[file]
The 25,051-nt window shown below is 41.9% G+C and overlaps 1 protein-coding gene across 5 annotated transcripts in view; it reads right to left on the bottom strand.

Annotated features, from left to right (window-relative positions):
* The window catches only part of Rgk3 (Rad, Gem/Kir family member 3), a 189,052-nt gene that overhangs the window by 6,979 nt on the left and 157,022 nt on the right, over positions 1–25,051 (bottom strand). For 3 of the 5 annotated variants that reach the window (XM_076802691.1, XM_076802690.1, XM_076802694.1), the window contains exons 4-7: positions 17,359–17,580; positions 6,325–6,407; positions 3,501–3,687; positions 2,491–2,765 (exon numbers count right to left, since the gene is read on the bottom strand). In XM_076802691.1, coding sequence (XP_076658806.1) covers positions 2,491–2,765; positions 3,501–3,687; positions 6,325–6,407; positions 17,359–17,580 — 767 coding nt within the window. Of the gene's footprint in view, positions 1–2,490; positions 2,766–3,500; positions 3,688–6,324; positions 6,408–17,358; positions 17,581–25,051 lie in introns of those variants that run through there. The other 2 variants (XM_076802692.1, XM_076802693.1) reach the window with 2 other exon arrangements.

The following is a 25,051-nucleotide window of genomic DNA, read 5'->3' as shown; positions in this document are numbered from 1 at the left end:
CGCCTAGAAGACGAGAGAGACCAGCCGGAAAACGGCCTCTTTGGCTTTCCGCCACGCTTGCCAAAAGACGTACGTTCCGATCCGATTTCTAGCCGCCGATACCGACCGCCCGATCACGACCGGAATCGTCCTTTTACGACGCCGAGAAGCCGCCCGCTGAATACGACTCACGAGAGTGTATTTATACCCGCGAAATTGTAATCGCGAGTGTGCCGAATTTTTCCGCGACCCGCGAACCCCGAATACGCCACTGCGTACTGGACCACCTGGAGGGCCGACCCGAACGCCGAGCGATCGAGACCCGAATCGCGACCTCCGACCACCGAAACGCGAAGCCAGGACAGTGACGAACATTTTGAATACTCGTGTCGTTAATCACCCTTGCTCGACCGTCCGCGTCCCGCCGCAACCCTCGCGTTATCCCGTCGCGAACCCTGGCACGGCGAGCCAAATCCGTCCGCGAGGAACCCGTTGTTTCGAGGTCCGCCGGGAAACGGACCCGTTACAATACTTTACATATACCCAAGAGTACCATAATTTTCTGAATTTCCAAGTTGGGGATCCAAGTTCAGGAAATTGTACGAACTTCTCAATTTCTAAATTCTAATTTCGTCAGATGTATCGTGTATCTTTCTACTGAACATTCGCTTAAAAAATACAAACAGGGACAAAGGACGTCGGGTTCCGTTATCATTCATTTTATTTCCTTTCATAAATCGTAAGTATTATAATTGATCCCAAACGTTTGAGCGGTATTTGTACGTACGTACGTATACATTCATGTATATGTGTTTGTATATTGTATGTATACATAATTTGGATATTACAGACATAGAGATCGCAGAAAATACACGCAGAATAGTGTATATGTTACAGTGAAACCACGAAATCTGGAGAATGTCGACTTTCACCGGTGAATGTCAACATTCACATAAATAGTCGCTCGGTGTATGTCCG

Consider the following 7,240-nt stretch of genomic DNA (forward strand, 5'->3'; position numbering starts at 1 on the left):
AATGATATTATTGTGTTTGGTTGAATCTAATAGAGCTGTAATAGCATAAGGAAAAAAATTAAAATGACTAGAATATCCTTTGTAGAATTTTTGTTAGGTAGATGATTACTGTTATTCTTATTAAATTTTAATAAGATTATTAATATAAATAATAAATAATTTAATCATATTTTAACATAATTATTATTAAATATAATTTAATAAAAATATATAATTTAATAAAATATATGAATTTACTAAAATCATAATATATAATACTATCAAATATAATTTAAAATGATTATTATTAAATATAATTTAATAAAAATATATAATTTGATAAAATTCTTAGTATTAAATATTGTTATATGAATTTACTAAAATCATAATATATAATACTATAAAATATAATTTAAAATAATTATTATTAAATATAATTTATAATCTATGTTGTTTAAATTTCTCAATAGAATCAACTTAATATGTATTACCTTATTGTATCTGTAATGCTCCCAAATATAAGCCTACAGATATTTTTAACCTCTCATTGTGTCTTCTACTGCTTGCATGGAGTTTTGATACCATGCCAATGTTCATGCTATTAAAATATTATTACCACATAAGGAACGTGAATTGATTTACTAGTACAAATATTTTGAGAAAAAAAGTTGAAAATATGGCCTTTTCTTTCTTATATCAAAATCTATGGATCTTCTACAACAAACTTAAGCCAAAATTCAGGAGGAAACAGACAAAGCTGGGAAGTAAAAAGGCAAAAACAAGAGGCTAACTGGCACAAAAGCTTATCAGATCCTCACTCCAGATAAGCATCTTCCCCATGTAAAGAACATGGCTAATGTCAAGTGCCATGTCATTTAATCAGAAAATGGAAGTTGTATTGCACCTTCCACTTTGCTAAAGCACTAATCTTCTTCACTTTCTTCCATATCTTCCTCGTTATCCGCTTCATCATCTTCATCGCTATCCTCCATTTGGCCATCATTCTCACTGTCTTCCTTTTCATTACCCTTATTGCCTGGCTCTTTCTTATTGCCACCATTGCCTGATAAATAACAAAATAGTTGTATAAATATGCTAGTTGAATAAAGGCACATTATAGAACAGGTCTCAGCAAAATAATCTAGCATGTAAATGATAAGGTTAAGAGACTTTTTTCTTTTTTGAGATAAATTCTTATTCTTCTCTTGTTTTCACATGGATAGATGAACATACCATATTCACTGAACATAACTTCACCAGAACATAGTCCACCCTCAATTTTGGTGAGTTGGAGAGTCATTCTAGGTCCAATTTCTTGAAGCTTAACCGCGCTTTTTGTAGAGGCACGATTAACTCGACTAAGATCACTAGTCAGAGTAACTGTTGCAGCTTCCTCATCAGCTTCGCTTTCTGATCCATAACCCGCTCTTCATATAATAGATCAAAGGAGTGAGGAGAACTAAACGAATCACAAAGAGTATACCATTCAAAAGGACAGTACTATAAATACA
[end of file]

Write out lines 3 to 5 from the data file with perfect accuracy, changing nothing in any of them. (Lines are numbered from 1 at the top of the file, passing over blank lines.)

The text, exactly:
* The window catches only part of Rgk3 (Rad, Gem/Kir family member 3), a 189,052-nt gene that overhangs the window by 6,979 nt on the left and 157,022 nt on the right, over positions 1–25,051 (bottom strand). For 3 of the 5 annotated variants that reach the window (XM_076802691.1, XM_076802690.1, XM_076802694.1), the window contains exons 4-7: positions 17,359–17,580; positions 6,325–6,407; positions 3,501–3,687; positions 2,491–2,765 (exon numbers count right to left, since the gene is read on the bottom strand). In XM_076802691.1, coding sequence (XP_076658806.1) covers positions 2,491–2,765; positions 3,501–3,687; positions 6,325–6,407; positions 17,359–17,580 — 767 coding nt within the window. Of the gene's footprint in view, positions 1–2,490; positions 2,766–3,500; positions 3,688–6,324; positions 6,408–17,358; positions 17,581–25,051 lie in introns of those variants that run through there. The other 2 variants (XM_076802692.1, XM_076802693.1) reach the window with 2 other exon arrangements.

The following is a 25,051-nucleotide window of genomic DNA, read 5'->3' as shown; positions in this document are numbered from 1 at the left end:
CGCCTAGAAGACGAGAGAGACCAGCCGGAAAACGGCCTCTTTGGCTTTCCGCCACGCTTGCCAAAAGACGTACGTTCCGATCCGATTTCTAGCCGCCGATACCGACCGCCCGATCACGACCGGAATCGTCCTTTTACGACGCCGAGAAGCCGCCCGCTGAATACGACTCACGAGAGTGTATTTATACCCGCGAAATTGTAATCGCGAGTGTGCCGAATTTTTCCGCGACCCGCGAACCCCGAATACGCCACTGCGTACTGGACCACCTGGAGGGCCGACCCGAACGCCGAGCGATCGAGACCCGAATCGCGACCTCCGACCACCGAAACGCGAAGCCAGGACAGTGACGAACATTTTGAATACTCGTGTCGTTAATCACCCTTGCTCGACCGTCCGCGTCCCGCCGCAACCCTCGCGTTATCCCGTCGCGAACCCTGGCACGGCGAGCCAAATCCGTCCGCGAGGAACCCGTTGTTTCGAGGTCCGCCGGGAAACGGACCCGTTACAATACTTTACATATACCCAAGAGTACCATAATTTTCTGAATTTCCAAGTTGGGGATCCAAGTTCAGGAAATTGTACGAACTTCTCAATTTCTAAATTCTAATTTCGTCAGATGTATCGTGTATCTTTCTACTGAACATTCGCTTAAAAAATACAAACAGGGACAAAGGACGTCGGGTTCCGTTATCATTCATTTTATTTCCTTTCATAAATCGTAAGTATTATAATTGATCCCAAACGTTTGAGCGGTATTTGTACGTACGTACGTATACATTCATGTATATGTGTTTGTATATTGTATGTATACATAATTTGGATATTACAGACATAGAGATCGCAGAAAATACACGCAGAATAGTGTATATGTTACAGTGAAACCACGAAATCTGGAGAATGTCGACTTTCACCGGTGAATGTCAACATTCACATAAATAGTCGCTCGGTGTATGTCCG